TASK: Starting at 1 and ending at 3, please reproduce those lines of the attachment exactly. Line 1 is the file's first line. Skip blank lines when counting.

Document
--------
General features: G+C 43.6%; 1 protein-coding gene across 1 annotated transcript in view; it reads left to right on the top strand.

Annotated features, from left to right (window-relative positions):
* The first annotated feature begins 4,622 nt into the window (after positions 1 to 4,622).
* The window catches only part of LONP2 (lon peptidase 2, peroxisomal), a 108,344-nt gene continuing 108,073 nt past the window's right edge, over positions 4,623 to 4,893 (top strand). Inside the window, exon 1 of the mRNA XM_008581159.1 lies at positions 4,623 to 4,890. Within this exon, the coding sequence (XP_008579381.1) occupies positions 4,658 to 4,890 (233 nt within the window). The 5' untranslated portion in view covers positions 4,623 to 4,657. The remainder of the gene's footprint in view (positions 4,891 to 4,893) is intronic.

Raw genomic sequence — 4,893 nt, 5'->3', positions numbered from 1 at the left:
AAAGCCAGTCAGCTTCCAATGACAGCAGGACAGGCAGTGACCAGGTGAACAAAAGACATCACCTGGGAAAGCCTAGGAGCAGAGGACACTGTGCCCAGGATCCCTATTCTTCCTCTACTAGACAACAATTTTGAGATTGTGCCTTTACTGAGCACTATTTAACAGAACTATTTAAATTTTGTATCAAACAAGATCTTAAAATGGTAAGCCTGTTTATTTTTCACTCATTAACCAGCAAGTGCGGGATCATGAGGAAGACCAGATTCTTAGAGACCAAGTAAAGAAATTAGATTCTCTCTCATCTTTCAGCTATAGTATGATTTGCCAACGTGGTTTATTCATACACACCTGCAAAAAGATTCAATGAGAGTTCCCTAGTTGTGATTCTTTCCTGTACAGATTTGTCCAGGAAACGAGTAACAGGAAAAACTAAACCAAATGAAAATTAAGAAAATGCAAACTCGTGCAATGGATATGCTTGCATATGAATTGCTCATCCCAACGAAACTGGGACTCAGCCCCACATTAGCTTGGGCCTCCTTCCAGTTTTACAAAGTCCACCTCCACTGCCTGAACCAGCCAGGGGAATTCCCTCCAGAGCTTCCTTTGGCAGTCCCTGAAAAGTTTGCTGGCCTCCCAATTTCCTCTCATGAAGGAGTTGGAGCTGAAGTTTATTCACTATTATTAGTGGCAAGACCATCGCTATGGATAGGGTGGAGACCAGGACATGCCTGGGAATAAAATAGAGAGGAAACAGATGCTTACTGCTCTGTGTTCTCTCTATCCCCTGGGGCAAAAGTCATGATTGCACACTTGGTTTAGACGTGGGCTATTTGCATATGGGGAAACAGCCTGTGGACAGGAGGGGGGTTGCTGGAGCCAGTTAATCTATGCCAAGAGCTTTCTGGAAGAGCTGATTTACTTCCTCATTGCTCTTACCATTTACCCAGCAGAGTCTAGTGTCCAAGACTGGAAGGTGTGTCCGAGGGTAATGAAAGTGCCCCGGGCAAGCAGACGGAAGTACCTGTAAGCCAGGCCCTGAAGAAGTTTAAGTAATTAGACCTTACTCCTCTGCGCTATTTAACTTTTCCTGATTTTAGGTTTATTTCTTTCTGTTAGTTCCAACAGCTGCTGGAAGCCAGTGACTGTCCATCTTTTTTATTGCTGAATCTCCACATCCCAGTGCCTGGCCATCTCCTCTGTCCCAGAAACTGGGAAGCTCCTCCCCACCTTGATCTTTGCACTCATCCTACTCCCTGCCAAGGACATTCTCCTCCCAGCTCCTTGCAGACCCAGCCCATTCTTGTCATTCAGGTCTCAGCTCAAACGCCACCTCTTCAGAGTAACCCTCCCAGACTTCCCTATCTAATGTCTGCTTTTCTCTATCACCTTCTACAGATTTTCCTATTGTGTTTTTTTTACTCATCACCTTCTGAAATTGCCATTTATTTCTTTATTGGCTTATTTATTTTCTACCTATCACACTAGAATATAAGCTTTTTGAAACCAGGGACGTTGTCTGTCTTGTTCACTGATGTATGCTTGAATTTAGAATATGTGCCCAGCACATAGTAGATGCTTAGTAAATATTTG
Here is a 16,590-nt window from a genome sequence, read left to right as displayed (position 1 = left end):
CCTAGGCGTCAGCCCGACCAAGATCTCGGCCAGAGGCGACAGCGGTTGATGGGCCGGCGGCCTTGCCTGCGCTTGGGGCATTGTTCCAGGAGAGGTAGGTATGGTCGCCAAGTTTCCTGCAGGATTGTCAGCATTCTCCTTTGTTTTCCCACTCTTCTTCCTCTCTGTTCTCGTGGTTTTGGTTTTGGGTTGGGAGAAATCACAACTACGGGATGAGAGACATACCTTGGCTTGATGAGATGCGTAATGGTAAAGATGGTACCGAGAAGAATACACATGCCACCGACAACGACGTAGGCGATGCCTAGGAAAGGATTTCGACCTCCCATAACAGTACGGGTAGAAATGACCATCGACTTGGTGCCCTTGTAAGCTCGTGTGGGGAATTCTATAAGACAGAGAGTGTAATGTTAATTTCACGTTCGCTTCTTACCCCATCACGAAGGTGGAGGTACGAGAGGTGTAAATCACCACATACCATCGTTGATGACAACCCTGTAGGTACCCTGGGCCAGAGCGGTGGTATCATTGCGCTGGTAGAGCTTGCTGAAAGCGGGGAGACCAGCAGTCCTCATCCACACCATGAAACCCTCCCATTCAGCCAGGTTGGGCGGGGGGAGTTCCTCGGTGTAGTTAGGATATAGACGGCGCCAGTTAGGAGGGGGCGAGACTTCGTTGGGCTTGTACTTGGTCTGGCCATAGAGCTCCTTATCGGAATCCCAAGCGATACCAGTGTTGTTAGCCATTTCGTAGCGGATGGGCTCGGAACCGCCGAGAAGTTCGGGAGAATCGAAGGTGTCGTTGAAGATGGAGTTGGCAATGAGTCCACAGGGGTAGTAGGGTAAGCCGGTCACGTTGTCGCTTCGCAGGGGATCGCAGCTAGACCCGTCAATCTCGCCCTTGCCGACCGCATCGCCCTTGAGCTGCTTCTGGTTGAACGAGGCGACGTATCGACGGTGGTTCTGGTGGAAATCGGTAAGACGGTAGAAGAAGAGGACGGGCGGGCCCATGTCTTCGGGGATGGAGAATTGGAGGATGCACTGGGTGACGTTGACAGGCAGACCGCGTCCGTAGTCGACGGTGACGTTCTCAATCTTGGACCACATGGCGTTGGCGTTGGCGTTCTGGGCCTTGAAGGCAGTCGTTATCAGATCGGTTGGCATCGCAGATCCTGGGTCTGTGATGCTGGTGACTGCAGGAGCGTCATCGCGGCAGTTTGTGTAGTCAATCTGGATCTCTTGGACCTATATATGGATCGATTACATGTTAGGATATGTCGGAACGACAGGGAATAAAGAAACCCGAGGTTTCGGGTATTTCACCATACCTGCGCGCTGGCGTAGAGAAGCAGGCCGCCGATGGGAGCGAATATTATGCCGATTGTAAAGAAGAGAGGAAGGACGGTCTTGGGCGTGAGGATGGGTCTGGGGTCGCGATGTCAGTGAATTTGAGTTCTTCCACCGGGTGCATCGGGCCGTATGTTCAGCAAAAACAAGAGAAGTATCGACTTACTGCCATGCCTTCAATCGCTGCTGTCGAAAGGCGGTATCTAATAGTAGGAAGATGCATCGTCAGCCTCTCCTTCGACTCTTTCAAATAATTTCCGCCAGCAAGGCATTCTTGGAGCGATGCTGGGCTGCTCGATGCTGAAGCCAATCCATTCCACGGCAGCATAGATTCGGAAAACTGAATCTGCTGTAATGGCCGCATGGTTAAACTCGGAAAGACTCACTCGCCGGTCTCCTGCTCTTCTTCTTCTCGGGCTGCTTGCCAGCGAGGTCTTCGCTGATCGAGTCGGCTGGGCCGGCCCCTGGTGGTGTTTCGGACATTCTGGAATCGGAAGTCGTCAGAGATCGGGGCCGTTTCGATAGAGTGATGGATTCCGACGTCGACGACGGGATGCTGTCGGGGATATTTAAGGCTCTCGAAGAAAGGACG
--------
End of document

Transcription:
General features: G+C 43.6%; 1 protein-coding gene across 1 annotated transcript in view; it reads left to right on the top strand.

Annotated features, from left to right (window-relative positions):
* The first annotated feature begins 4,622 nt into the window (after positions 1 to 4,622).